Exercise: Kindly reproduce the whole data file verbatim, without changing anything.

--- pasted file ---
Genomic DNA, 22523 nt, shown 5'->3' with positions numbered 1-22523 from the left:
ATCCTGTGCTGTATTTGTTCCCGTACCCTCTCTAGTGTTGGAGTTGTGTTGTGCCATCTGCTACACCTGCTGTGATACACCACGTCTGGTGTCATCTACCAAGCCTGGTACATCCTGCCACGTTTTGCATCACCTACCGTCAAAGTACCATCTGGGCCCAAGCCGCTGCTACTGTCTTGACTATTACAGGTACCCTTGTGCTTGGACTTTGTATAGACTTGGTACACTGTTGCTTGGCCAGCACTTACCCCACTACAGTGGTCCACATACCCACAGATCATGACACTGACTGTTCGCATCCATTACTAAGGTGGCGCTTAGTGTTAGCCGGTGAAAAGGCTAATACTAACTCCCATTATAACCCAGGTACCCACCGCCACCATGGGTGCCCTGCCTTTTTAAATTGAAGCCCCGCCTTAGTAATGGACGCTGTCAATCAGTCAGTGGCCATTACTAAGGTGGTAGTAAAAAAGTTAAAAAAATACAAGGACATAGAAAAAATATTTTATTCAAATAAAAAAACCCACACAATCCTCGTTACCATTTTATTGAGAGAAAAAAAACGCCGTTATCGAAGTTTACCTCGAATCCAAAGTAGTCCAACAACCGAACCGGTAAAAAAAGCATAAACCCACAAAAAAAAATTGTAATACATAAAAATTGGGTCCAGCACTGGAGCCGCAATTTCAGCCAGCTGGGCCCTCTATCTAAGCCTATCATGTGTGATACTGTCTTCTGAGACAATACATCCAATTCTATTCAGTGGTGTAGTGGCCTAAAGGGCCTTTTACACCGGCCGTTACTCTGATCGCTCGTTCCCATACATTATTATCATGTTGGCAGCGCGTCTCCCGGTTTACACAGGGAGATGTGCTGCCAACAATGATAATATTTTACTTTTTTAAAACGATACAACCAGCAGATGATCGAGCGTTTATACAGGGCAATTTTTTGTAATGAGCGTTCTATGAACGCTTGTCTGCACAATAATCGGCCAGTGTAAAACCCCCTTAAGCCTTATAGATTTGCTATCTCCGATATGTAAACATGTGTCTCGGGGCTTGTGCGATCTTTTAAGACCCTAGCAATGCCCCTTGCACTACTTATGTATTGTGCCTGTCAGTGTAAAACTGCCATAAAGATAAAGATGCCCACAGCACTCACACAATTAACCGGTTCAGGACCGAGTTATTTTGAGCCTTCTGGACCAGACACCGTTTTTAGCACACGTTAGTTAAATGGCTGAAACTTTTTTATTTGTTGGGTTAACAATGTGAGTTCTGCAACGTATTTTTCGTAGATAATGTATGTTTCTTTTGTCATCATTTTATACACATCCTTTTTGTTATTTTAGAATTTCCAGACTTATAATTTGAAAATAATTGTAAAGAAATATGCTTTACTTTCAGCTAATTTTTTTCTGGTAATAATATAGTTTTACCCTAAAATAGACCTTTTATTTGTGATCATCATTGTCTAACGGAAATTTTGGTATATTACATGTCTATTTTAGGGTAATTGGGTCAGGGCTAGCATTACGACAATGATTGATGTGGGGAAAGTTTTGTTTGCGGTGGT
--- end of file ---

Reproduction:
Genomic DNA, 22523 nt, shown 5'->3' with positions numbered 1-22523 from the left:
ATCCTGTGCTGTATTTGTTCCCGTACCCTCTCTAGTGTTGGAGTTGTGTTGTGCCATCTGCTACACCTGCTGTGATACACCACGTCTGGTGTCATCTACCAAGCCTGGTACATCCTGCCACGTTTTGCATCACCTACCGTCAAAGTACCATCTGGGCCCAAGCCGCTGCTACTGTCTTGACTATTACAGGTACCCTTGTGCTTGGACTTTGTATAGACTTGGTACACTGTTGCTTGGCCAGCACTTACCCCACTACAGTGGTCCACATACCCACAGATCATGACACTGACTGTTCGCATCCATTACTAAGGTGGCGCTTAGTGTTAGCCGGTGAAAAGGCTAATACTAACTCCCATTATAACCCAGGTACCCACCGCCACCATGGGTGCCCTGCCTTTTTAAATTGAAGCCCCGCCTTAGTAATGGACGCTGTCAATCAGTCAGTGGCCATTACTAAGGTGGTAGTAAAAAAGTTAAAAAAATACAAGGACATAGAAAAAATATTTTATTCAAATAAAAAAACCCACACAATCCTCGTTACCATTTTATTGAGAGAAAAAAAACGCCGTTATCGAAGTTTACCTCGAATCCAAAGTAGTCCAACAACCGAACCGGTAAAAAAAGCATAAACCCACAAAAAAAAATTGTAATACATAAAAATTGGGTCCAGCACTGGAGCCGCAATTTCAGCCAGCTGGGCCCTCTATCTAAGCCTATCATGTGTGATACTGTCTTCTGAGACAATACATCCAATTCTATTCAGTGGTGTAGTGGCCTAAAGGGCCTTTTACACCGGCCGTTACTCTGATCGCTCGTTCCCATACATTATTATCATGTTGGCAGCGCGTCTCCCGGTTTACACAGGGAGATGTGCTGCCAACAATGATAATATTTTACTTTTTTAAAACGATACAACCAGCAGATGATCGAGCGTTTATACAGGGCAATTTTTTGTAATGAGCGTTCTATGAACGCTTGTCTGCACAATAATCGGCCAGTGTAAAACCCCCTTAAGCCTTATAGATTTGCTATCTCCGATATGTAAACATGTGTCTCGGGGCTTGTGCGATCTTTTAAGACCCTAGCAATGCCCCTTGCACTACTTATGTATTGTGCCTGTCAGTGTAAAACTGCCATAAAGATAAAGATGCCCACAGCACTCACACAATTAACCGGTTCAGGACCGAGTTATTTTGAGCCTTCTGGACCAGACACCGTTTTTAGCACACGTTAGTTAAATGGCTGAAACTTTTTTATTTGTTGGGTTAACAATGTGAGTTCTGCAACGTATTTTTCGTAGATAATGTATGTTTCTTTTGTCATCATTTTATACACATCCTTTTTGTTATTTTAGAATTTCCAGACTTATAATTTGAAAATAATTGTAAAGAAATATGCTTTACTTTCAGCTAATTTTTTTCTGGTAATAATATAGTTTTACCCTAAAATAGACCTTTTATTTGTGATCATCATTGTCTAACGGAAATTTTGGTATATTACATGTCTATTTTAGGGTAATTGGGTCAGGGCTAGCATTACGACAATGATTGATGTGGGGAAAGTTTTGTTTGCGGTGGT